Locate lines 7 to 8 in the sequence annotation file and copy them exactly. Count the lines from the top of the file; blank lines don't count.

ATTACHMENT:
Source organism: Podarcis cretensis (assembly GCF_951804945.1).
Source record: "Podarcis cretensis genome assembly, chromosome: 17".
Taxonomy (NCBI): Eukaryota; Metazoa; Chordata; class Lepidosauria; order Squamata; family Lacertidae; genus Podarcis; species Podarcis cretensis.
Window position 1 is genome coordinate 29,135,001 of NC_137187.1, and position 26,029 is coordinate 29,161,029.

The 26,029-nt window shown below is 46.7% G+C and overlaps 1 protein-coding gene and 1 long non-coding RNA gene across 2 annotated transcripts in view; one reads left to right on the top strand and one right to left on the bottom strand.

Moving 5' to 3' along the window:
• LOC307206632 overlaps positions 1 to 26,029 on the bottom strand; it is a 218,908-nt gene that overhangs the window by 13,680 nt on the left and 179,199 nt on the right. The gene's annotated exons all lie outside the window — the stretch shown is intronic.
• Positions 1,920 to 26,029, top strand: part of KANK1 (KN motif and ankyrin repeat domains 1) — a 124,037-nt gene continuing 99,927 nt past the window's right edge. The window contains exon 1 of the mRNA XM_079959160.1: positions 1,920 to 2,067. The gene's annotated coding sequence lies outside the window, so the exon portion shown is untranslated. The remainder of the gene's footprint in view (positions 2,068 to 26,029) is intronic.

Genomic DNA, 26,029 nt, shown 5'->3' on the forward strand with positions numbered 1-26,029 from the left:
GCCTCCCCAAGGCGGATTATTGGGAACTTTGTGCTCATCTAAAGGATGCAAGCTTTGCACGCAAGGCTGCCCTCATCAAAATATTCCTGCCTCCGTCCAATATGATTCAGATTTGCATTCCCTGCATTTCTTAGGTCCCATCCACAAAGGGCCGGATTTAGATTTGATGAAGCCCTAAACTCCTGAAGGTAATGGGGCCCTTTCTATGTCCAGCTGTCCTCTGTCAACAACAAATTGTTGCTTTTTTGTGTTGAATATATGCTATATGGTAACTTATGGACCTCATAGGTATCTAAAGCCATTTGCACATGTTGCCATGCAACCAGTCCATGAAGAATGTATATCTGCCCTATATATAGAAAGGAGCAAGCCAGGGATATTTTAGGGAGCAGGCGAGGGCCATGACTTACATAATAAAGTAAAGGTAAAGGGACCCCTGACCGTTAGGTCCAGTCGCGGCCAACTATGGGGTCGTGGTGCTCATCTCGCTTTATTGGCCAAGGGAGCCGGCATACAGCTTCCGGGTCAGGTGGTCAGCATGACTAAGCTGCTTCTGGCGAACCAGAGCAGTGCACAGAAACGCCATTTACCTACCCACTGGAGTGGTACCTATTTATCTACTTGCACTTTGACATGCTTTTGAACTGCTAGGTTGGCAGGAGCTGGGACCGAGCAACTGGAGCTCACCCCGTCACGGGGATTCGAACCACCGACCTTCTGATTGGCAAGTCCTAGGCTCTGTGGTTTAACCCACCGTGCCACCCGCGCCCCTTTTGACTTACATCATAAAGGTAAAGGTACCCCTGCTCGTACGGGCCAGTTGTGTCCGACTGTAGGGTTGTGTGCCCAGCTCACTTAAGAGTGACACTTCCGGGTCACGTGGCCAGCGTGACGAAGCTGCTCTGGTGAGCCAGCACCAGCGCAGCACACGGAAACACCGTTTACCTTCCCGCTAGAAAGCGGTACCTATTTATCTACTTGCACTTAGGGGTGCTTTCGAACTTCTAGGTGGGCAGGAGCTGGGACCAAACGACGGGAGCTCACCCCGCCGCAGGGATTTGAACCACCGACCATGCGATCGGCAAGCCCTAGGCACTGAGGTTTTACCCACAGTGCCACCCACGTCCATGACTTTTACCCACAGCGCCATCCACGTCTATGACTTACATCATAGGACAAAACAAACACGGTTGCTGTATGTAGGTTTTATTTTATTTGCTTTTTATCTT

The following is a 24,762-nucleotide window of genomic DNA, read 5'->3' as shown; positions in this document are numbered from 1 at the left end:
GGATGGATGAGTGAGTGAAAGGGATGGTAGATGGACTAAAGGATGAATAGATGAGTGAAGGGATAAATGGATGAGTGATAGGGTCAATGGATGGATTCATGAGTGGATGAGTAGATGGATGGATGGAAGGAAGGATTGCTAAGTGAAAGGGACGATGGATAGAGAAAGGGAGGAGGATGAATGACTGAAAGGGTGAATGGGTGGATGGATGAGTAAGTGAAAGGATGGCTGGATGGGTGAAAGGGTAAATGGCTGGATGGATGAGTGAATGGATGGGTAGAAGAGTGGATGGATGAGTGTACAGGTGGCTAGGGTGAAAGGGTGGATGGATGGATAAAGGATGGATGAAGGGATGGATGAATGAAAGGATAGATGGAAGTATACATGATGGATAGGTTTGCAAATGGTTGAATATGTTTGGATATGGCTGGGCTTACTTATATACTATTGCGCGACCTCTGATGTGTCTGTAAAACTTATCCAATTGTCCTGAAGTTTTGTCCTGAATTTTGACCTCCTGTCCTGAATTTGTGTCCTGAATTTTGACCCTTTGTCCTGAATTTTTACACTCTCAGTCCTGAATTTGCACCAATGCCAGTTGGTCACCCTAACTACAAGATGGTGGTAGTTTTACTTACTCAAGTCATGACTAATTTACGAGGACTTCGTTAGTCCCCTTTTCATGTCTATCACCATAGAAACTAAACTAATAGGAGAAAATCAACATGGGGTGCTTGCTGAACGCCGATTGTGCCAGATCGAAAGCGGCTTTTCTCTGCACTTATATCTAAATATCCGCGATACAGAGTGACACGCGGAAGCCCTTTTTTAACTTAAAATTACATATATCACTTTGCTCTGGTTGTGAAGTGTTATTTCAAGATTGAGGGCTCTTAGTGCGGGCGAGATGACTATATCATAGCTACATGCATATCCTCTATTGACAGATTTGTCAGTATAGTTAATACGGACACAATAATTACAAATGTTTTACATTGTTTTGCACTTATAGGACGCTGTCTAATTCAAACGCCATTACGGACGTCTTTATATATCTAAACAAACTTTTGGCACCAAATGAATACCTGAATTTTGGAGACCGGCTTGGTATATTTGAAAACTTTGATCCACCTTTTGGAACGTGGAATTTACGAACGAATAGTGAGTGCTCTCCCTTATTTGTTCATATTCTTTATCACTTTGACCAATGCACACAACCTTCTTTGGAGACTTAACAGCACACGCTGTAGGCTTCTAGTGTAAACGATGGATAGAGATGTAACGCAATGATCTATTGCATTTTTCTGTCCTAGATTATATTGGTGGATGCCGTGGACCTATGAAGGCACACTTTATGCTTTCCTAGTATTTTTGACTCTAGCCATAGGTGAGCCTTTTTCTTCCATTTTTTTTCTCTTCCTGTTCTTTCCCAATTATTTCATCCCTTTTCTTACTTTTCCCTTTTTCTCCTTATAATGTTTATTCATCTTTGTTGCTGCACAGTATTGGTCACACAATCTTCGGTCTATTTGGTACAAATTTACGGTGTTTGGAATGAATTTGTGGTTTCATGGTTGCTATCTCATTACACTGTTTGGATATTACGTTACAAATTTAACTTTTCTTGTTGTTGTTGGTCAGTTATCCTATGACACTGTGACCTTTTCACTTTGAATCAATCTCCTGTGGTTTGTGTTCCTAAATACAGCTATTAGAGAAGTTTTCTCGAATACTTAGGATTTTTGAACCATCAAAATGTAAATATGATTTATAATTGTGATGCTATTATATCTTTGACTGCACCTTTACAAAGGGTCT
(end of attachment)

• LOC307206632 overlaps positions 1 to 26,029 on the bottom strand; it is a 218,908-nt gene that overhangs the window by 13,680 nt on the left and 179,199 nt on the right. The gene's annotated exons all lie outside the window — the stretch shown is intronic.
• Positions 1,920 to 26,029, top strand: part of KANK1 (KN motif and ankyrin repeat domains 1) — a 124,037-nt gene continuing 99,927 nt past the window's right edge. The window contains exon 1 of the mRNA XM_079959160.1: positions 1,920 to 2,067. The gene's annotated coding sequence lies outside the window, so the exon portion shown is untranslated. The remainder of the gene's footprint in view (positions 2,068 to 26,029) is intronic.